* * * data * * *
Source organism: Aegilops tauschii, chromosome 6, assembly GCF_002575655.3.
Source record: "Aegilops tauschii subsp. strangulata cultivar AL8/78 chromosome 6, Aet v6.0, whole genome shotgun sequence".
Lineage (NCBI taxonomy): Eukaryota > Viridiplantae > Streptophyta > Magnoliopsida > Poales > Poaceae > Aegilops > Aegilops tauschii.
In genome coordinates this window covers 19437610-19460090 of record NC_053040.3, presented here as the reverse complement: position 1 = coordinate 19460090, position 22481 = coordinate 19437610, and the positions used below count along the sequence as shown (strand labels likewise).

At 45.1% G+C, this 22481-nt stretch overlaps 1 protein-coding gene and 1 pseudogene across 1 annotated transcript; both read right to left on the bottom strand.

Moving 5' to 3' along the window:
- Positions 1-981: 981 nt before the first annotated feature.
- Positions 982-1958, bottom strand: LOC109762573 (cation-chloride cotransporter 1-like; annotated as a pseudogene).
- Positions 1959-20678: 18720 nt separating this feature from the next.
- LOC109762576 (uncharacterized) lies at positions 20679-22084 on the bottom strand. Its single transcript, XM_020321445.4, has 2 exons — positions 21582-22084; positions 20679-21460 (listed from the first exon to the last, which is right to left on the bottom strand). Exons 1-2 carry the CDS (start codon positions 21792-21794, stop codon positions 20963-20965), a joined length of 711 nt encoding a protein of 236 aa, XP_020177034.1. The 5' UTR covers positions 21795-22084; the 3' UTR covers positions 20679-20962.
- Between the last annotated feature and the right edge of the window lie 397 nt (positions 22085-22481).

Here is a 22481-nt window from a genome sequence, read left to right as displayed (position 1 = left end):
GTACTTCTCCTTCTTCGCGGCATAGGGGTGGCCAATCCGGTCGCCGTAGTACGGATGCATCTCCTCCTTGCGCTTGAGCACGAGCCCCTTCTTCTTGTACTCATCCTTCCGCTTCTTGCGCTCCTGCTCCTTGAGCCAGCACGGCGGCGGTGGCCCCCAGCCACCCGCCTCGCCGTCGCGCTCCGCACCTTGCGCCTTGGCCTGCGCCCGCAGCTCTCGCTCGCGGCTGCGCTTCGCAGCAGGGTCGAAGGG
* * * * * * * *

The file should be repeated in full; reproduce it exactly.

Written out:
Source organism: Aegilops tauschii, chromosome 6, assembly GCF_002575655.3.
Source record: "Aegilops tauschii subsp. strangulata cultivar AL8/78 chromosome 6, Aet v6.0, whole genome shotgun sequence".
Lineage (NCBI taxonomy): Eukaryota > Viridiplantae > Streptophyta > Magnoliopsida > Poales > Poaceae > Aegilops > Aegilops tauschii.
In genome coordinates this window covers 19437610-19460090 of record NC_053040.3, presented here as the reverse complement: position 1 = coordinate 19460090, position 22481 = coordinate 19437610, and the positions used below count along the sequence as shown (strand labels likewise).

At 45.1% G+C, this 22481-nt stretch overlaps 1 protein-coding gene and 1 pseudogene across 1 annotated transcript; both read right to left on the bottom strand.

Moving 5' to 3' along the window:
- Positions 1-981: 981 nt before the first annotated feature.
- Positions 982-1958, bottom strand: LOC109762573 (cation-chloride cotransporter 1-like; annotated as a pseudogene).
- Positions 1959-20678: 18720 nt separating this feature from the next.
- LOC109762576 (uncharacterized) lies at positions 20679-22084 on the bottom strand. Its single transcript, XM_020321445.4, has 2 exons — positions 21582-22084; positions 20679-21460 (listed from the first exon to the last, which is right to left on the bottom strand). Exons 1-2 carry the CDS (start codon positions 21792-21794, stop codon positions 20963-20965), a joined length of 711 nt encoding a protein of 236 aa, XP_020177034.1. The 5' UTR covers positions 21795-22084; the 3' UTR covers positions 20679-20962.
- Between the last annotated feature and the right edge of the window lie 397 nt (positions 22085-22481).

Here is a 22481-nt window from a genome sequence, read left to right as displayed (position 1 = left end):
GTACTTCTCCTTCTTCGCGGCATAGGGGTGGCCAATCCGGTCGCCGTAGTACGGATGCATCTCCTCCTTGCGCTTGAGCACGAGCCCCTTCTTCTTGTACTCATCCTTCCGCTTCTTGCGCTCCTGCTCCTTGAGCCAGCACGGCGGCGGTGGCCCCCAGCCACCCGCCTCGCCGTCGCGCTCCGCACCTTGCGCCTTGGCCTGCGCCCGCAGCTCTCGCTCGCGGCTGCGCTTCGCAGCAGGGTCGAAGGG